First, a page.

Skip to main content

The effect of intraoperative dexmedetomidine on cognitive dysfunction after surgery: a updated meta-analysis

Abstract

Background

Postoperative cognitive dysfunction (POCD) is one of the most common. Neuroprotective effects of dexmedetomidine (DEX) are reported in previous studies but evidence regarding the POCD is still unclear. In order to gain latest evidence, the present study analyzes the outcomes of randomized controlled trials (RCTs) which utilized DEX with general anaesthesia perioperatively.

Method

Four online databases (PubMed, Embase, the Cochrane Library, and CNKI) were used to find relevant RCTs to conduct systematic analysis. All studies comparing the incidence of POCD or MMSE score between the DEX group and the placebo or comparator group in patients undergoing general anaesthetic surgery were eligible for inclusion. Based on the inclusion and exclusion criteria, the studies were selected. This meta-analysis was performed using odds ratios (ORs) with 95% confidence intervals (CIs) for dichotomous data and standardized mean difference (SMD) and 95% CIs for continuous data as effective measures.

Results

In total of 21 studies were included in this meta-analysis. The results showed that the incidence of POCD in DEX group was significantly lower than the control group on the first (OR = 0.36, 95% CI 0.24–0.54),third (OR = 0.45,95% CI 0.33–0.61) and seventh (OR = 0.40,95% CI 0.26–0.60) postoperative days; the MMSE scores in DEX group were higher than the control group on the first (SMD = 1.24, 95% CI 1.08–1.41), third(SMD = 1.09, 95%CI 0.94–1.24) and seventh (SMD = 3.28, 95% CI 1.51–5.04) postoperative days.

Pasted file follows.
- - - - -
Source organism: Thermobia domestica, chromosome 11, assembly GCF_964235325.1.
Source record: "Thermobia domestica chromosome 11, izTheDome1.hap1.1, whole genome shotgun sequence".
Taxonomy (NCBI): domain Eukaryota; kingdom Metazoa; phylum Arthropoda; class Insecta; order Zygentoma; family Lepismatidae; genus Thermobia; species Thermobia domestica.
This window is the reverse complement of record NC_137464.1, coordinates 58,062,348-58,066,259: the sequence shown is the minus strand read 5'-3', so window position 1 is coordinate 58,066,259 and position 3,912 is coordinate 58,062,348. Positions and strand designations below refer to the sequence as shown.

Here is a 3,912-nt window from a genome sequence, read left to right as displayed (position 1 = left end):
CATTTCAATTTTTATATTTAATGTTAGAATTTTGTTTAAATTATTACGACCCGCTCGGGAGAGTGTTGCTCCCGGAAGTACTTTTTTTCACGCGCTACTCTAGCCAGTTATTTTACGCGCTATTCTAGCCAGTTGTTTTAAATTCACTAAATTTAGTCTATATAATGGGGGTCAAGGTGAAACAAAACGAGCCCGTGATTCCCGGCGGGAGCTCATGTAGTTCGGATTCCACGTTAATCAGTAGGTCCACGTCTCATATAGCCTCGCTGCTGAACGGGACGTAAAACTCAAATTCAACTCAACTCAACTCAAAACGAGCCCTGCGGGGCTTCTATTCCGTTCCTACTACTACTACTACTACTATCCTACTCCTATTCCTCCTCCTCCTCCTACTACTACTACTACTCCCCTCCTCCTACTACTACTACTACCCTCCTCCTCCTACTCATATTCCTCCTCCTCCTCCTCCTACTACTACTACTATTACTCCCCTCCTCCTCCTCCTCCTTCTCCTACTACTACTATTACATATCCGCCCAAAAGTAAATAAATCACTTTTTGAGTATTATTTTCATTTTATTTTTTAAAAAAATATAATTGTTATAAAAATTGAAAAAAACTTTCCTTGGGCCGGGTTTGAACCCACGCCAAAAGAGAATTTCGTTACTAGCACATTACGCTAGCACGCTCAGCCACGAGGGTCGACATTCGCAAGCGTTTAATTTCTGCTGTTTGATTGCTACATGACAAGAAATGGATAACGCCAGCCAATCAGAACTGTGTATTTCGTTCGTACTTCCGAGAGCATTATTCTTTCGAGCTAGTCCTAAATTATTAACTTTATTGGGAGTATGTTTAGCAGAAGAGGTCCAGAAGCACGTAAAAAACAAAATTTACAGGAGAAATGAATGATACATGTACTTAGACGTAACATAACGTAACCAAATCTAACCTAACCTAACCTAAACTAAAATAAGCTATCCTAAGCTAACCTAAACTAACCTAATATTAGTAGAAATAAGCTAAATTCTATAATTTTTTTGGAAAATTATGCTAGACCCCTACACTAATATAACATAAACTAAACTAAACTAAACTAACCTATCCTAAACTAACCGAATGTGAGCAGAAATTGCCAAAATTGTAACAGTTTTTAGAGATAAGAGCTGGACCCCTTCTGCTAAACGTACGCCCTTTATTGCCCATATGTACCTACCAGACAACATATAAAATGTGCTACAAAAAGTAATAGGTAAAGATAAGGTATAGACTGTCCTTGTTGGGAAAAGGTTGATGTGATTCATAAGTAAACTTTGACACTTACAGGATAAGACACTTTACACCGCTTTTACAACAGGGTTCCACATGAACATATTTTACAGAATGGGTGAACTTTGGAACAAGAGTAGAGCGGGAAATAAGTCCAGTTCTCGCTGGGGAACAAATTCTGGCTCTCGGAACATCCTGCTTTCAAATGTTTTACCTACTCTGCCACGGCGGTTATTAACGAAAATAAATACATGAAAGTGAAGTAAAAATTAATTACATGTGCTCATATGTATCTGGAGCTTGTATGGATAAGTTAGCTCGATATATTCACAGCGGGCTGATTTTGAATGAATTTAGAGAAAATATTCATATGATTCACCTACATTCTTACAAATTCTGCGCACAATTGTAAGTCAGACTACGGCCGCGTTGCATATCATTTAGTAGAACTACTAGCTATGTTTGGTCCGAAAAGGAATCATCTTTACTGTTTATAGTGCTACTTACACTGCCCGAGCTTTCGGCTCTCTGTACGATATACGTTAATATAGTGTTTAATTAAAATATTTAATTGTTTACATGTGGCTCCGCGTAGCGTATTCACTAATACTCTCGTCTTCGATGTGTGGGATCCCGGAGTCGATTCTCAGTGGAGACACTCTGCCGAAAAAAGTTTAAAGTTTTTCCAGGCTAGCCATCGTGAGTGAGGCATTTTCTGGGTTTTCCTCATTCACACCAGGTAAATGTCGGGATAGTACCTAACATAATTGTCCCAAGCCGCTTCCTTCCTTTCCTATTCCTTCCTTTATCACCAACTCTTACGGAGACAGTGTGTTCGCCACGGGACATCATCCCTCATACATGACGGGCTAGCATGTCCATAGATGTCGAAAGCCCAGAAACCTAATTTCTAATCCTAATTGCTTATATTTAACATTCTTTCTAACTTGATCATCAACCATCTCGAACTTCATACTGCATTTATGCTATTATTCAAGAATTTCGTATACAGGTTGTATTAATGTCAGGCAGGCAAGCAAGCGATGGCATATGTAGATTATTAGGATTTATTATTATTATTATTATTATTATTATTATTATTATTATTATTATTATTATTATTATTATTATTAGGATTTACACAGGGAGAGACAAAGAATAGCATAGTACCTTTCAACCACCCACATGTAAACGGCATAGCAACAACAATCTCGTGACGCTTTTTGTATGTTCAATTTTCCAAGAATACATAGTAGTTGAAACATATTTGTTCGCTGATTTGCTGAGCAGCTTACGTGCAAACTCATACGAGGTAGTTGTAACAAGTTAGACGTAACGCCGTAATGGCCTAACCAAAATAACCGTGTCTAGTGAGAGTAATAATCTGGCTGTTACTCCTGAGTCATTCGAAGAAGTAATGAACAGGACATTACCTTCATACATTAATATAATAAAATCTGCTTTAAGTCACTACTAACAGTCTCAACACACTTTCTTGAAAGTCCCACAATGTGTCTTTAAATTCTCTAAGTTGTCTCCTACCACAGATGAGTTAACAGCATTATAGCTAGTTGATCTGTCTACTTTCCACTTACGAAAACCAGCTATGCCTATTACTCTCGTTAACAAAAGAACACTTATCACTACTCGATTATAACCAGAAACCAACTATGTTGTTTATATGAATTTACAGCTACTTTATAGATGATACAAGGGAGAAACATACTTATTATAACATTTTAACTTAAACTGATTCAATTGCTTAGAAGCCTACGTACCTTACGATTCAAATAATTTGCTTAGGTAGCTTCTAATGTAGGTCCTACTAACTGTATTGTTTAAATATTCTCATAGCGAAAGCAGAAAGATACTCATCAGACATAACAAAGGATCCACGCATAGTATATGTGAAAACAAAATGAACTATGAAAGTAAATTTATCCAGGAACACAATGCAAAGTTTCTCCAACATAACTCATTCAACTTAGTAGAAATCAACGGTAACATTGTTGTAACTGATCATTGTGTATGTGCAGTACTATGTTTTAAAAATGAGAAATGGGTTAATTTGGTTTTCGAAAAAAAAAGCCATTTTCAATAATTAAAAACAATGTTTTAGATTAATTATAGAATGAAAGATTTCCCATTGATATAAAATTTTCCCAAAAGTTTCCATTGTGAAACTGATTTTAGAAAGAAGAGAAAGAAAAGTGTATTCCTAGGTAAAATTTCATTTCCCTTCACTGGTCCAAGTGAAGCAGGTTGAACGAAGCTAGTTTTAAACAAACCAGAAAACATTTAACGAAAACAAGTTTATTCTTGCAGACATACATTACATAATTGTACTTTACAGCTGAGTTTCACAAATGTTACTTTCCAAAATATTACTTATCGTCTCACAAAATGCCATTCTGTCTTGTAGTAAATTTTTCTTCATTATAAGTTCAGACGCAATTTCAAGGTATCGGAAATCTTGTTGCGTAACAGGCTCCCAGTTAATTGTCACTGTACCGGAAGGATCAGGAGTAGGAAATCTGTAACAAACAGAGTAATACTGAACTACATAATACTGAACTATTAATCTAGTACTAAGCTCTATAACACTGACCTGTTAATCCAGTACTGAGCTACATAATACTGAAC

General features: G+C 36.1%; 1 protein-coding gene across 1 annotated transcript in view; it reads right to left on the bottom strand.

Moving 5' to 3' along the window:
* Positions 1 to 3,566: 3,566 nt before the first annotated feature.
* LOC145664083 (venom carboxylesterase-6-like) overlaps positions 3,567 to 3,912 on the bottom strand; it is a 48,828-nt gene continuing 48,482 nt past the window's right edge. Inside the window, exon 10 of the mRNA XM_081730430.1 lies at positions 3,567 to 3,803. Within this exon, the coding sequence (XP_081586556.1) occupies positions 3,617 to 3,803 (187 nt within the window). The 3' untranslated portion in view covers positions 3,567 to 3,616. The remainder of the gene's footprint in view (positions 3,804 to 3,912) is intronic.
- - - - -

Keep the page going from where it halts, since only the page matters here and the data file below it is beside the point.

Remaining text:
Conclusions

Intraoperative DEX use can ameliorate the POCD of patients who received surgical operations under general anesthesia, and effectively reduce the incidence of POCD and improve MMSE score.

Peer Review reports

Introduction

Postoperative cognitive dysfunction (POCD) is one of the most common complications affecting the central nervous system after general anaesthesia and surgery, especially in elderly patients, which is characterized by short-term cognitive decline and includes memory, mood, confusion, and sleep disorders [1]. Its clinical manifestations include cognitive dysfunction, personality change, and memory loss, mental disorders, and social impairment [2]. Because of the long anesthesia duration and the severe surgical stress, the risk of POCD in elderly patients is incredibly increased [3]. The prevalence of POCD is ranging from 10 to 60% and varies with clinical, demographic, and surgical variables, as well as the interval between surgery and assessment in older patients [4, 5]. POCD often leads to prolonged hospitalization, increased medical costs, lower likelihood of return to independent living, and increased mortality [6,7,8]. The elderly are vulnerable to cognitive dysfunction following operation [9,10,11]. The Mini Mental State Examination (MMSE) is commonly used to assess cognitive function postoperatively [12]. However, the exact mechanism of developing POCD remains unknown [13]. The majority of researchers consider that neuroinflammation exerts an crucial role in the development of POCD [14,15,16].